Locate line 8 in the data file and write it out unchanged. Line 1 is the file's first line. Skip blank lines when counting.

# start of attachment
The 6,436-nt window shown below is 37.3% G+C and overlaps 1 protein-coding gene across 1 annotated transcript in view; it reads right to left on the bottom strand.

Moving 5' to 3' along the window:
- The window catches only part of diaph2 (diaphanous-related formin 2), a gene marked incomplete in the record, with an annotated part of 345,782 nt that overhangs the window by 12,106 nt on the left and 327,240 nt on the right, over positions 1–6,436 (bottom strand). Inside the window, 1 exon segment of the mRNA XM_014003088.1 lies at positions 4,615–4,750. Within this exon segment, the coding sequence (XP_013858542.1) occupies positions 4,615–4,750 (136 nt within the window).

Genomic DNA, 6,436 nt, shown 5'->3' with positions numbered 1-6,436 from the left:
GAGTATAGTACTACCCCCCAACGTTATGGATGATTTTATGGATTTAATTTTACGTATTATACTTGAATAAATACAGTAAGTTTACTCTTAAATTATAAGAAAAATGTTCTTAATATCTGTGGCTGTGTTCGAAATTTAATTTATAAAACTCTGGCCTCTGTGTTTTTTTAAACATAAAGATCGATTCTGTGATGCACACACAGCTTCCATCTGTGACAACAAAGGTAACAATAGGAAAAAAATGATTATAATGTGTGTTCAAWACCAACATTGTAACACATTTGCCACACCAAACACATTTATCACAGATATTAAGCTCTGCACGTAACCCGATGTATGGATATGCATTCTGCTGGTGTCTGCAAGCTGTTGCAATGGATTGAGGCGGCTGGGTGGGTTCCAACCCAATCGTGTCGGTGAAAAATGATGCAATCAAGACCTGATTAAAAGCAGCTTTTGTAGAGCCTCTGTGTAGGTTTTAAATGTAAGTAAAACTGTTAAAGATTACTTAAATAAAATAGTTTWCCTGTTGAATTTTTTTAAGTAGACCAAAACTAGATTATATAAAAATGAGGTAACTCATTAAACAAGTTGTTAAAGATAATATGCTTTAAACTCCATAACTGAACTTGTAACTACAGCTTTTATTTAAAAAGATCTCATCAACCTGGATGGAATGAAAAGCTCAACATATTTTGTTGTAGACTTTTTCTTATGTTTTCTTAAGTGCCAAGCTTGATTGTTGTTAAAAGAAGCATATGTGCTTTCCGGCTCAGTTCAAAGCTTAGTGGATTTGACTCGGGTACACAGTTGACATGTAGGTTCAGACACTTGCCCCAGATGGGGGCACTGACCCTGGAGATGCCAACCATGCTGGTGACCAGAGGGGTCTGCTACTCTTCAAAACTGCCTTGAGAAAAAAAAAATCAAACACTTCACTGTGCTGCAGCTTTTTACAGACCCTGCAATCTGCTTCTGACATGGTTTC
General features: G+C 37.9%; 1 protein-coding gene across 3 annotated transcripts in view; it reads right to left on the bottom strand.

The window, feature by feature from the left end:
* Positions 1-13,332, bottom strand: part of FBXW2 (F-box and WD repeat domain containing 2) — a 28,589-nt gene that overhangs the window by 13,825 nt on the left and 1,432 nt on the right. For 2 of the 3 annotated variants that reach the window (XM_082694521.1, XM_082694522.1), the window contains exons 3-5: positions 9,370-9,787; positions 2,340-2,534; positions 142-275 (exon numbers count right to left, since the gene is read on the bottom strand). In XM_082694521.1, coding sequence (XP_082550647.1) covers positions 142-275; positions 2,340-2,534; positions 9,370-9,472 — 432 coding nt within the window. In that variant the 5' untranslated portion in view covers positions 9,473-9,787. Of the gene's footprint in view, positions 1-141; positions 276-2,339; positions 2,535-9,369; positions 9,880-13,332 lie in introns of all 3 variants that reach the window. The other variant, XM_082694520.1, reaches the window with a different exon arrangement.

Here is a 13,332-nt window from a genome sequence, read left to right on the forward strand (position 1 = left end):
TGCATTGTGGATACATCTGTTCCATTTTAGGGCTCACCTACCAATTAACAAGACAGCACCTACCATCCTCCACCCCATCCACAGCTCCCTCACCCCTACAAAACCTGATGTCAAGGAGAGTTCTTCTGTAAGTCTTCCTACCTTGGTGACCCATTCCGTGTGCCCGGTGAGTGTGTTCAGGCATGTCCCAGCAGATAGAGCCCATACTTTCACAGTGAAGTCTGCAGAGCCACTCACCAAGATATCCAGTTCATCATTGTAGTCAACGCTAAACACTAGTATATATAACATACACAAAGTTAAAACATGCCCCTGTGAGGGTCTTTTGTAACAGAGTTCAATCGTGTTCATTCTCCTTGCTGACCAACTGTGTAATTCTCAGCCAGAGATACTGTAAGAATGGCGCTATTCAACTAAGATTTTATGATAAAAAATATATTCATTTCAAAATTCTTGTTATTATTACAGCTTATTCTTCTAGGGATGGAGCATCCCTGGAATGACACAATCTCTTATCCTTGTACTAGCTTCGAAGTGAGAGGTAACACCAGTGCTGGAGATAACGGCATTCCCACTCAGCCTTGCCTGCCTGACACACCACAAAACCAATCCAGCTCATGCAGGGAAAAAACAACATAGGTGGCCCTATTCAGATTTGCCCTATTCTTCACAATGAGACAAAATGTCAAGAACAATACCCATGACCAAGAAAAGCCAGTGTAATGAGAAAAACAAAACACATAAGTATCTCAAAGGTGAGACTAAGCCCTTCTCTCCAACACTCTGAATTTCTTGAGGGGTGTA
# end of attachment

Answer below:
* Positions 1-13,332, bottom strand: part of FBXW2 (F-box and WD repeat domain containing 2) — a 28,589-nt gene that overhangs the window by 13,825 nt on the left and 1,432 nt on the right. For 2 of the 3 annotated variants that reach the window (XM_082694521.1, XM_082694522.1), the window contains exons 3-5: positions 9,370-9,787; positions 2,340-2,534; positions 142-275 (exon numbers count right to left, since the gene is read on the bottom strand). In XM_082694521.1, coding sequence (XP_082550647.1) covers positions 142-275; positions 2,340-2,534; positions 9,370-9,472 — 432 coding nt within the window. In that variant the 5' untranslated portion in view covers positions 9,473-9,787. Of the gene's footprint in view, positions 1-141; positions 276-2,339; positions 2,535-9,369; positions 9,880-13,332 lie in introns of all 3 variants that reach the window. The other variant, XM_082694520.1, reaches the window with a different exon arrangement.